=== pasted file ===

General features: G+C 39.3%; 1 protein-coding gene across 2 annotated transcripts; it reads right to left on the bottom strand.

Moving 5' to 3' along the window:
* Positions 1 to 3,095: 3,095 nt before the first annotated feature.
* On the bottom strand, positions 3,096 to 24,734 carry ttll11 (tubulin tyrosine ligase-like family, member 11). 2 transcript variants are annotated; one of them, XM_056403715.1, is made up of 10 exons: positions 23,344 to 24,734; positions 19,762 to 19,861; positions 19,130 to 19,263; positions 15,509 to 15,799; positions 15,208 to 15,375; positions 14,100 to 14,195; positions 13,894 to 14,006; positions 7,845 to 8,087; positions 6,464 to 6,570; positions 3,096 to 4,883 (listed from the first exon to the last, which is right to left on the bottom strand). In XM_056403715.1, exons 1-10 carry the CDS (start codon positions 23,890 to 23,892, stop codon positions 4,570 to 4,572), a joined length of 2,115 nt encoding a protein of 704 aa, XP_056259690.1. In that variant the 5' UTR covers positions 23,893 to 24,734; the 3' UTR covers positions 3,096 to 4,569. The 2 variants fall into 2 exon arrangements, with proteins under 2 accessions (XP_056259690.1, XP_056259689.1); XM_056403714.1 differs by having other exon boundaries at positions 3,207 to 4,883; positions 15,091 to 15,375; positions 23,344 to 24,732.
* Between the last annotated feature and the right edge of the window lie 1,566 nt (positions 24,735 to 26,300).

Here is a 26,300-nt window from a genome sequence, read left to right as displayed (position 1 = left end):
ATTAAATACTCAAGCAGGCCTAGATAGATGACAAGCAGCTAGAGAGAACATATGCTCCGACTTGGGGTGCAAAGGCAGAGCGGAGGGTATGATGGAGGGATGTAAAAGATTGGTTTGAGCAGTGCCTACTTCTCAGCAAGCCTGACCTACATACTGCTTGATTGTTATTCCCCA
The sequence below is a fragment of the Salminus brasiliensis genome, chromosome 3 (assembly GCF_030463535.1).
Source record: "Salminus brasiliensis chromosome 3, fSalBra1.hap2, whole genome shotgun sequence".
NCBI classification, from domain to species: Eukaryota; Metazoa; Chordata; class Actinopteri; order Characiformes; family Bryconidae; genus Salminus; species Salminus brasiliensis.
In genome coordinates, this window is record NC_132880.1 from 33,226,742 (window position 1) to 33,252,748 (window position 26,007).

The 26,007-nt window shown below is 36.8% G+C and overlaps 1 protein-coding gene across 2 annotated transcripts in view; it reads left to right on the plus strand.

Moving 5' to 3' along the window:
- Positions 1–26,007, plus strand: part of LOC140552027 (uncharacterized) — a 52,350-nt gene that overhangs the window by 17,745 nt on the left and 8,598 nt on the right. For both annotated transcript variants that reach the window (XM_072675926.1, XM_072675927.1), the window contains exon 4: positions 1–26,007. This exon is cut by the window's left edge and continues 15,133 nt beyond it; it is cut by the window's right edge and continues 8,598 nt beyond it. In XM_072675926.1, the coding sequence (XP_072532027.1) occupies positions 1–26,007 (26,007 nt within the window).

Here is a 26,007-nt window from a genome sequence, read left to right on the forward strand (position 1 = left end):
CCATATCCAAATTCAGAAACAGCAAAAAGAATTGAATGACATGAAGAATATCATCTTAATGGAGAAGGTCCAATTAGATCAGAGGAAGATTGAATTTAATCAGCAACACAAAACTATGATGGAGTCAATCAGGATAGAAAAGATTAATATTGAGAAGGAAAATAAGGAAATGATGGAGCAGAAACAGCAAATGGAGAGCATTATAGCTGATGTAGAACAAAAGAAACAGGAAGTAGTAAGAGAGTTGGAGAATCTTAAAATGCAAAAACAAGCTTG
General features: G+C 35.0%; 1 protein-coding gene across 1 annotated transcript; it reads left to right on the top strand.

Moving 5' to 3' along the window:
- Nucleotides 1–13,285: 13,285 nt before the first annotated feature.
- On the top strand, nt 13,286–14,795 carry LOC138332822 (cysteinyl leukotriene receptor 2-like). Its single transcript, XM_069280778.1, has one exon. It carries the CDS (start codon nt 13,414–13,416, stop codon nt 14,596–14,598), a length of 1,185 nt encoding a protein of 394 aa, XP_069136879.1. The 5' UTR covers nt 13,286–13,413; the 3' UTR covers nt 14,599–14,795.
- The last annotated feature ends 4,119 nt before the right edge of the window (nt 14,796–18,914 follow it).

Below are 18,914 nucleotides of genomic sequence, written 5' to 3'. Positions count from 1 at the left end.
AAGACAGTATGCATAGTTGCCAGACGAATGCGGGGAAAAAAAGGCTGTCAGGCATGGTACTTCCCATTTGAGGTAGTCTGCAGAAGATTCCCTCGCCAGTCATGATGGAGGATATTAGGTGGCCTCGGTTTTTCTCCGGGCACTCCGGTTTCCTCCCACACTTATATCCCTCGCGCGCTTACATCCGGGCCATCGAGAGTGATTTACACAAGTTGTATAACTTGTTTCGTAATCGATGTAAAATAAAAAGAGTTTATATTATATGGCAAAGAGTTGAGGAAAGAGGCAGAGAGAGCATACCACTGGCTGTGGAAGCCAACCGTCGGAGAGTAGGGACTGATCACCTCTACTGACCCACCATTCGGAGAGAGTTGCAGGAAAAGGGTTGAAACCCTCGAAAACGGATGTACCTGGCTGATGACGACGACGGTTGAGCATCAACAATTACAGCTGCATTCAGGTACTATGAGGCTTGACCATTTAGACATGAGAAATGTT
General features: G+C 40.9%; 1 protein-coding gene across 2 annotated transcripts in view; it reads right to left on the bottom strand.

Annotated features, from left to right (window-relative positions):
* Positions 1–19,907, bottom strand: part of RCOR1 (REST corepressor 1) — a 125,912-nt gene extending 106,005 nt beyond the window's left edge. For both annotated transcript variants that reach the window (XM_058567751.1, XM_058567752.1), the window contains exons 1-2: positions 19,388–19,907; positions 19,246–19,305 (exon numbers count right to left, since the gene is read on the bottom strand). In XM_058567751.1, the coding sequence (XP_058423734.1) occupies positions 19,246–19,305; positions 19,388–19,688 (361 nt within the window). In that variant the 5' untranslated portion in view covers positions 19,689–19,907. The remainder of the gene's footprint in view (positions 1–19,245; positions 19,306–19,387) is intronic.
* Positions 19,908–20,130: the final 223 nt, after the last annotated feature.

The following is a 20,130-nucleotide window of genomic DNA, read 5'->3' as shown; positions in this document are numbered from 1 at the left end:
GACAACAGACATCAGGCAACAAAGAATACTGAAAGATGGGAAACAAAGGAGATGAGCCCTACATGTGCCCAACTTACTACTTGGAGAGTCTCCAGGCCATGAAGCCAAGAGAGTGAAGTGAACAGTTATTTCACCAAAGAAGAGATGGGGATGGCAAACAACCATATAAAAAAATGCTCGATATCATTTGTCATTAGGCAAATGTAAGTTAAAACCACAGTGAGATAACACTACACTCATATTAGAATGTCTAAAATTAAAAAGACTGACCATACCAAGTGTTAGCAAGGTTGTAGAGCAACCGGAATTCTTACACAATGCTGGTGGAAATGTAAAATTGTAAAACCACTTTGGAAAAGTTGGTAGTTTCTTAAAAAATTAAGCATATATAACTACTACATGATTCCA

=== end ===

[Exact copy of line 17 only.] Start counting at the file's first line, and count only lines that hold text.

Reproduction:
General features: G+C 35.0%; 1 protein-coding gene across 1 annotated transcript; it reads left to right on the top strand.